A ways down Kamo Street from Kamigamo Shine, is its sister shrine, Shimogamo Shrine. Just like Kamigamo Shrine, Shimogamo Shrine is also a world heritage site, is one of very popular among tourist and Kyoto natives alike.
The History of Shimogamo Shrine
Formally known as Kamomioya Shrine, it is not entirely clear when Shimogamo Shrine was first built, but we know for a fact it existed as early as 677. Legends say the main deities date back to the reign of Emperor Jimmu. In any case, this shrine did exist before the capital moved from Nara to Kyoto and earn the position as one of the guardian shrines of the capital after it moved.
Shimogamo Shrine’s main deity are Kamotaketsunumi no Mikoto [加茂建角身命] and his daughter Princess Tamayori, the mother of Kamowake Ikazuchi no Mikoto, the deity of Kamigamo Shrine. Though those gods do not appear in the Kojiki, myth says that Kamotaketsunumi no Mikoto transformed into the three legged raven, Yatagarasu, and safely guided Emperor Jimmu on his journey from Kumano to Nara.
For more information for these three gods, see our post on Kamigamo Shrine, and click here for the first in our series on Japanese Mythology.
Shimogamo Shrine is located at the point where Kamo River and Takano River merge. From the entrance, the path to the main shrine building, or sando, runs through Tadasu no Mori, passing in front of the famous Kawai Shrine. Tadasu no Mori, mentioned in many Japanese classics, is believed to be a sacred forest, and there are many trees with hundred years old.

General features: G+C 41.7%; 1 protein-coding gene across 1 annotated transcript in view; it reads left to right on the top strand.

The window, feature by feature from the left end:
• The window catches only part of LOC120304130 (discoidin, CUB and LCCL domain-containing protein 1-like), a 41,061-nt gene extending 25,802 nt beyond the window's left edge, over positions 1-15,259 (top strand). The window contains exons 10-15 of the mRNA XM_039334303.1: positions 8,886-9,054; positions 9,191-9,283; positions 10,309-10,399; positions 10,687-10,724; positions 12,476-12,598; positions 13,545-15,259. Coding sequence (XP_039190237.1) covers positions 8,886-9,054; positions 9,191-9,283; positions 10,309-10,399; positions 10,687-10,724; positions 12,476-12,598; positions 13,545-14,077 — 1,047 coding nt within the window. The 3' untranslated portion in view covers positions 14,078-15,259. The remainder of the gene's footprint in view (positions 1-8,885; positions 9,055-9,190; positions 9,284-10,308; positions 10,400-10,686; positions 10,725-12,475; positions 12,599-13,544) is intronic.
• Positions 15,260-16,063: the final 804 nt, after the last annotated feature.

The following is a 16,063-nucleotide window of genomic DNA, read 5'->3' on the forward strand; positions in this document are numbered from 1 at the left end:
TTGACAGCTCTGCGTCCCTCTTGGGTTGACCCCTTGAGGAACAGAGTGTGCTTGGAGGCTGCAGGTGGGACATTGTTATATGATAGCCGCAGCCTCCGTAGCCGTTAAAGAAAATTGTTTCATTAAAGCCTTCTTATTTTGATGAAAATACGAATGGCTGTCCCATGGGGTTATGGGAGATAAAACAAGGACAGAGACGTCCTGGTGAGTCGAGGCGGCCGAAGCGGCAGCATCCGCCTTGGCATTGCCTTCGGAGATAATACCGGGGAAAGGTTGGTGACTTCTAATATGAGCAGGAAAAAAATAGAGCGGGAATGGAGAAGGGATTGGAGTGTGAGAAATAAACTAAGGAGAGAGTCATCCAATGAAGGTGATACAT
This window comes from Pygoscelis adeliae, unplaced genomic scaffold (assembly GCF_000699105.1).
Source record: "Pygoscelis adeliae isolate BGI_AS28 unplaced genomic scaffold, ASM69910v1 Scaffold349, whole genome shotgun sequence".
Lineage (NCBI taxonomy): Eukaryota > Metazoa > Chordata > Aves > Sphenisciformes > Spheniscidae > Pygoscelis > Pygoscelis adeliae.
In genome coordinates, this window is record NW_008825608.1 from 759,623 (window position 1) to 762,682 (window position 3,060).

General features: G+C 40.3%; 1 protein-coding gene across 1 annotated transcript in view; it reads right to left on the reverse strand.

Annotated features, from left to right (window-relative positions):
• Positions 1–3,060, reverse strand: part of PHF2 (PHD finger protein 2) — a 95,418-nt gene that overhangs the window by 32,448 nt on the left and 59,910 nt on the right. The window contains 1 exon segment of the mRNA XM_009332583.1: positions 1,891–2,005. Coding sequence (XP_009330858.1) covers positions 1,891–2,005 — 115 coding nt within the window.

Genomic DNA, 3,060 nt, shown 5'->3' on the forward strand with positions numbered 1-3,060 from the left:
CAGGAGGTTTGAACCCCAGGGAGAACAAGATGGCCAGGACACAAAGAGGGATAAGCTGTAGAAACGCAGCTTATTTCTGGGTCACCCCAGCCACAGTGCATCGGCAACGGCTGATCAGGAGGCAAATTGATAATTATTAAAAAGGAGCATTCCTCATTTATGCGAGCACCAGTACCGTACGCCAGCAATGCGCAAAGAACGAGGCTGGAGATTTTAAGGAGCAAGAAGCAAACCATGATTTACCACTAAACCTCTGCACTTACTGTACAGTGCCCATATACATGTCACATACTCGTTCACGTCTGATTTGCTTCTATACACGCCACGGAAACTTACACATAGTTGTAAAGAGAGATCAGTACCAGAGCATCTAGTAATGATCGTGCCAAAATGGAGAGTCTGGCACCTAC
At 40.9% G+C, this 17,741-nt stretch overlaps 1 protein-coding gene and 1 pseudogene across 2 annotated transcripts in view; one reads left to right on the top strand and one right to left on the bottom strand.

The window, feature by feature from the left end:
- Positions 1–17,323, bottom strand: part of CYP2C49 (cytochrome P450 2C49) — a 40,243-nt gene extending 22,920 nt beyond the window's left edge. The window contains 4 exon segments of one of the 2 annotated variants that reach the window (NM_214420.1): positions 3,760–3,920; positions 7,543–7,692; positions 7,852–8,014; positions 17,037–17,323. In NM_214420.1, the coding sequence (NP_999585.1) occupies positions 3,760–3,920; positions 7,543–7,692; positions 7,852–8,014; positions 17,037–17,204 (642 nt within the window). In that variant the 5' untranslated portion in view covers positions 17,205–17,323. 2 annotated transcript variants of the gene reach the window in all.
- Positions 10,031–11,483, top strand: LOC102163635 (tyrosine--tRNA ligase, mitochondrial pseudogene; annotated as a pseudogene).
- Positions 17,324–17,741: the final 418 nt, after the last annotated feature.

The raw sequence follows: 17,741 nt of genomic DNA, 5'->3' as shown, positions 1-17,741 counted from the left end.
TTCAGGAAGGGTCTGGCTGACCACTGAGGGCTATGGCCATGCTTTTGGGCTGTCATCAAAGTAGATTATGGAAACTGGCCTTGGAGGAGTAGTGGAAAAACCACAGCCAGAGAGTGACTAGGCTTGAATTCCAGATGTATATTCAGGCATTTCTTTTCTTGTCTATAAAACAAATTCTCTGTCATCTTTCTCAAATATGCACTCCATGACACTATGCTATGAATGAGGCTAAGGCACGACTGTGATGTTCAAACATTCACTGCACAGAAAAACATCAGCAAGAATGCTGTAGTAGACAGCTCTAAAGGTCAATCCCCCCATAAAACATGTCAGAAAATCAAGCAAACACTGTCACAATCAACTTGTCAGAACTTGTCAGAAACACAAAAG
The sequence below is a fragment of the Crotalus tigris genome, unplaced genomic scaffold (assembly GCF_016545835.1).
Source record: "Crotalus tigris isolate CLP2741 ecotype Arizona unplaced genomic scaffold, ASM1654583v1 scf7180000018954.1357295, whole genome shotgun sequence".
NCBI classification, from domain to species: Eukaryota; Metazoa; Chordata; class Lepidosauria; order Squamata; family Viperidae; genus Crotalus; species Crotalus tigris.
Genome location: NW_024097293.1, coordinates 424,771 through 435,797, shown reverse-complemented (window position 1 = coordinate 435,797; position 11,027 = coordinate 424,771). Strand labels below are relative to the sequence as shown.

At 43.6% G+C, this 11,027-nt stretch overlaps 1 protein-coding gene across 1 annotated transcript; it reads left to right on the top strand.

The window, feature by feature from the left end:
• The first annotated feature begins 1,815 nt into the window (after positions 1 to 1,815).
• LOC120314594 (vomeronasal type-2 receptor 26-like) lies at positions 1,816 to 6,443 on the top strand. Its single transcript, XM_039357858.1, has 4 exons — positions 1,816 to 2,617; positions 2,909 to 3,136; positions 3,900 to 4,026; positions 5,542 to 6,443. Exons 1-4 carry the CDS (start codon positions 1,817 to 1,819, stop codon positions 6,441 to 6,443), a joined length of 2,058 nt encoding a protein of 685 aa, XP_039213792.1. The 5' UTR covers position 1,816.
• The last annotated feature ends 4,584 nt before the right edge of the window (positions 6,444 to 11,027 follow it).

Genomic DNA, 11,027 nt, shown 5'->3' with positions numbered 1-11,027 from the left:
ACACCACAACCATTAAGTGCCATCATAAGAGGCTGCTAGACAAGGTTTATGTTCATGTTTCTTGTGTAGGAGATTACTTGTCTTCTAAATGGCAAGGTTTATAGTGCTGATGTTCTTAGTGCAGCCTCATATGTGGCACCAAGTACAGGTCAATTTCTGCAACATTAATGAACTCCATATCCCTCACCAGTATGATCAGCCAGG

After a few minutes of walking through the forest, you will see the main shrine building.
Shimogamo Shrine is not very big. In the inner shrine grounds, there are many buildings that usually are used only for aoi matsuri, hollyhock festival, one of the most famous festivals in Kyoto.
In the shrine grounds is Mitarashi Ike, a famous pond said to rid you of disease if you soak your feet in its waters.
Once you enter the middle gate, you are not allowed to take pictures… You may not see the main building, honden, from the prayer hall. If you’d like to see the honden, there is a special tour that takes you close to Honden, so if you are interested in, you should join the tour!
59 Shimogamo Izumigawacho, Sakyo Ward, Kyoto, Kyoto Prefecture
Shimogamo Shrine is quite easy to access. From Keihan Demachiyanagi Station, walk across the Takano River, and head north. It will only takes you about 5 minutes or so from the station. Of course, there are plenty of bus services from Kyoto or Kawaramachi Station, just take the #4 or the #205.
Main shrine grounds: Free
Inner shrine grounds tour: 500 yen